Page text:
Wednesday, August 22, 2018

On The 100th Anniversary -The Bolsheviks: A Party Ready to Take Power (Quote of the Week)

On The 100th Anniversary -The Bolsheviks: A Party Ready to Take Power (Quote of the Week)

Workers Vanguard No. 1114
30 June 2017


The Bolsheviks: A Party Ready to Take Power
(Quote of the Week)
The Provisional Government that emerged after the 1917 February Revolution in Russia, which overthrew tsarist rule, was capitalist and committed to launching a new military offensive in the interimperialist First World War. Speaking at the First All-Russia Congress of Soviets of Workers’ and Soldiers’ Deputies, V. I. Lenin denounced Menshevik leaders like Irakli Tsereteli, who served in the Provisional Government as the Minister of Posts and Telegraphs. In counterposition, Lenin called for a soviet government based on workers and soldiers councils and asserted the willingness of the Bolsheviks to take power. The Bolsheviks were a minority at the Congress, while the Mensheviks and petty-bourgeois Socialist-Revolutionaries were the majority. By the time of the Second Congress four months later, the Bolsheviks had become the majority. Lenin’s struggle paved the way for the victory of soviet power in the October Revolution.
According to the previous speaker, the Minister of Posts and Telegraphs...there was no political party in Russia expressing its readiness to assume full power. I reply: “Yes, there is. No party can refuse this, and our Party certainly doesn’t. It is ready to take over full power at any moment.”...
Side by side with a government in which the landowners and capitalists now have a majority, the Soviets arose, a representative institution unparalleled and unprecedented anywhere in the world in strength, an institution which you are killing by taking part in a coalition Ministry of the bourgeoisie. In reality, the Russian revolution has made the revolutionary struggle from below against the capitalist governments welcome everywhere, in all countries, with three times as much sympathy as before. The question is one of advance or retreat. No one can stand still during a revolution. That is why the offensive is a turn in the Russian revolution, in the political and economic rather than the strategic sense. An offensive now means the continuation of the imperialist slaughter and the death of more hundreds of thousands, of millions of people—objectively, irrespective of the will or awareness of this or that Minister, with the aim of strangling Persia and other weak nations. Power transferred to the revolutionary proletariat, supported by the poor peasants, means a transition to revolutionary struggle for peace in the surest and most painless forms ever known to mankind, a transition to a state of affairs under which the power and victory of the revolutionary workers will be ensured in Russia and throughout the world. (Applause from part of the audience.)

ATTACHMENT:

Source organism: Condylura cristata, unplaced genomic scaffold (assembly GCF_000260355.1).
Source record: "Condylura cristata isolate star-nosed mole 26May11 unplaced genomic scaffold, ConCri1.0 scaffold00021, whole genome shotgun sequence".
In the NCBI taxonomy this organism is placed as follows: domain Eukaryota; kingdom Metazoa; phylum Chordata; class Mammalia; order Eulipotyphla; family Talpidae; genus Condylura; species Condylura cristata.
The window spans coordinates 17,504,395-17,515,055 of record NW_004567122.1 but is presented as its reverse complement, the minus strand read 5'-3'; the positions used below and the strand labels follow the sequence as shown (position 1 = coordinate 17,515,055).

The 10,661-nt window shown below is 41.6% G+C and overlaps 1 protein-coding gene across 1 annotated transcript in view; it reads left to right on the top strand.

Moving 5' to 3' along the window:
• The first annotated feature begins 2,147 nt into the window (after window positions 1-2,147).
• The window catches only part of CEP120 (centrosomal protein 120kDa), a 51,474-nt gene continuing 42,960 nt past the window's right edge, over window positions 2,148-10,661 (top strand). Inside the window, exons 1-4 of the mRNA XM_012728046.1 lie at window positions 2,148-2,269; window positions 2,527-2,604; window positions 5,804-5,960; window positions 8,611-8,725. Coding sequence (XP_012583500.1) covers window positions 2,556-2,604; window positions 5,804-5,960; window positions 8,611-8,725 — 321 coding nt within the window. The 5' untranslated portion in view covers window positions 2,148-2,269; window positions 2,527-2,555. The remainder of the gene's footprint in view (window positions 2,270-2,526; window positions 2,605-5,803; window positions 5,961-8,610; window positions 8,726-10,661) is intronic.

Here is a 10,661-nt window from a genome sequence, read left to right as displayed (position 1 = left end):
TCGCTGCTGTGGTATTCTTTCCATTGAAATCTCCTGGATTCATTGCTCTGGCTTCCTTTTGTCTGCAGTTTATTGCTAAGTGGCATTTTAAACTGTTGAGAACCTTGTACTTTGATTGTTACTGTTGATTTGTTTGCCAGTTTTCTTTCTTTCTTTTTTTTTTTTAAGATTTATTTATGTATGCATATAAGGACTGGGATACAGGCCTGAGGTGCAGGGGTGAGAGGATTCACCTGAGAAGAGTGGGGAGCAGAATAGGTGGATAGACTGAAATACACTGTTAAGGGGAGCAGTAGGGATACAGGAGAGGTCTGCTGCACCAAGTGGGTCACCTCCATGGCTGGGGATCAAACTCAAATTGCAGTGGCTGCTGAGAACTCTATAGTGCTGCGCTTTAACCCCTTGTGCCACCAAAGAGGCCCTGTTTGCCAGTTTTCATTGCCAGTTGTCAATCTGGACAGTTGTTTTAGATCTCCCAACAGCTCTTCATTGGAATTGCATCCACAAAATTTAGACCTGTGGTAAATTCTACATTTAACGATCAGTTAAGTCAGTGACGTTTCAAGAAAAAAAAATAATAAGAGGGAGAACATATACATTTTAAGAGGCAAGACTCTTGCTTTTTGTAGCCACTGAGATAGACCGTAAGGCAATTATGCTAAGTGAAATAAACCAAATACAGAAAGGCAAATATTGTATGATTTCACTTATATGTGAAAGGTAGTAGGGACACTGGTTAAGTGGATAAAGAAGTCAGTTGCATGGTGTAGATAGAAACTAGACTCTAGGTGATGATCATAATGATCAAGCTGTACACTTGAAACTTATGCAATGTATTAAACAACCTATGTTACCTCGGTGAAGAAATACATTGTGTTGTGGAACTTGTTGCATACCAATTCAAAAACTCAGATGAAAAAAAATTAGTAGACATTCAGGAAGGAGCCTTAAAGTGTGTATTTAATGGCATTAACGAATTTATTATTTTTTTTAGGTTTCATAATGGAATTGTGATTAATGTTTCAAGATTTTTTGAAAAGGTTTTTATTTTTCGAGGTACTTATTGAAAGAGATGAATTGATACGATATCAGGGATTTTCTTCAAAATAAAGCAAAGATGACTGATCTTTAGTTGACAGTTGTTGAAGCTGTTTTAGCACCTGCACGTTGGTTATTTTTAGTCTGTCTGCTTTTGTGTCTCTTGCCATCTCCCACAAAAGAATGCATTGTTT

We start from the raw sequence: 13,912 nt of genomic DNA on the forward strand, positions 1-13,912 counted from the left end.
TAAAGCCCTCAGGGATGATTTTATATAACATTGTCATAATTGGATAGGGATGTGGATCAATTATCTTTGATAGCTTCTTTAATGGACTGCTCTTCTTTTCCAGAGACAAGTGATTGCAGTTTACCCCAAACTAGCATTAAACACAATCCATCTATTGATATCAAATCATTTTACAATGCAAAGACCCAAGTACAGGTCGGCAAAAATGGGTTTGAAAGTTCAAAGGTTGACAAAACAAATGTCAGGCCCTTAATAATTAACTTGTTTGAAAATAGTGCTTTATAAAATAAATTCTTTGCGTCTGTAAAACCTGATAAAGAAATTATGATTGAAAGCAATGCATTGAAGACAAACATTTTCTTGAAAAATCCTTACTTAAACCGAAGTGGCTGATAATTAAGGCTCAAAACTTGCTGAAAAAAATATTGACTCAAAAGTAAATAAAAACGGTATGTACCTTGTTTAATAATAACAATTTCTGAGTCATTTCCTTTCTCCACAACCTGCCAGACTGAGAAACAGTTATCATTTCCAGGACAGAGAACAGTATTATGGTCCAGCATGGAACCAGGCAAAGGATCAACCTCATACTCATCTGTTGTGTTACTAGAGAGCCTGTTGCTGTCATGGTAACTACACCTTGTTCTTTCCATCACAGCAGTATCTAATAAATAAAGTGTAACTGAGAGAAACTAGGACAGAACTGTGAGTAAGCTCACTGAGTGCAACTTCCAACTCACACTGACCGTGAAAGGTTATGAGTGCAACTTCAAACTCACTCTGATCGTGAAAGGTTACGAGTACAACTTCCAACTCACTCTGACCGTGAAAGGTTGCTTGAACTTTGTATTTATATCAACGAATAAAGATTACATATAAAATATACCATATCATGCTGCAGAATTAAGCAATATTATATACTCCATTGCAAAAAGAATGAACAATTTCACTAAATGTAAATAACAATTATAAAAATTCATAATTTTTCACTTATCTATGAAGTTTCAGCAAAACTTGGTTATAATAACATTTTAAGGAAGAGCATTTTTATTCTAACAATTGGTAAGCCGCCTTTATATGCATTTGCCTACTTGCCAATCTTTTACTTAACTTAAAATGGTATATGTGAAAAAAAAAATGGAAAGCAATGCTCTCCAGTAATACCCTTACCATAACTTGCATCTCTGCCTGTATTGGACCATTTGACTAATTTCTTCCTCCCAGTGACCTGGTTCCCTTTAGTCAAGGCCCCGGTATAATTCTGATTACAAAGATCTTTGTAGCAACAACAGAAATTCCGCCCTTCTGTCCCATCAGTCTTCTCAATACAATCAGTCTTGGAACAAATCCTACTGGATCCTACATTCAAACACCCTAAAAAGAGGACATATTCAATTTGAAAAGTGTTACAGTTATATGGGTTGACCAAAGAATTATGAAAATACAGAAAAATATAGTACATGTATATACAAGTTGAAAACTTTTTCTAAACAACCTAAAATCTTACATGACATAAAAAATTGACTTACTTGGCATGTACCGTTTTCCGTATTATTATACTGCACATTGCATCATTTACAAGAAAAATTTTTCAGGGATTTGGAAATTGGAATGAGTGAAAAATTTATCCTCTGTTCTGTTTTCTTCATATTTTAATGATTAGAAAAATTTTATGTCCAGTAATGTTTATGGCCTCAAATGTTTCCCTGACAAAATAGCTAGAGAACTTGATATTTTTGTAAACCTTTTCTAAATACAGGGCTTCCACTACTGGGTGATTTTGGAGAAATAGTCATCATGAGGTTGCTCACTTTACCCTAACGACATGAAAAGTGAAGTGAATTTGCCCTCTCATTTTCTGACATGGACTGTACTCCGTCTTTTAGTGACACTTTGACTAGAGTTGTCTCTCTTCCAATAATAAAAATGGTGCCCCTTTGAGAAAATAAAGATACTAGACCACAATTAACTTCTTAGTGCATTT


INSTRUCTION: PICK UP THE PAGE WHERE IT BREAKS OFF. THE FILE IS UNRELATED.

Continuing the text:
—V. I. Lenin, “Speech on the Attitude Towards the Provisional Government” (June 1917)

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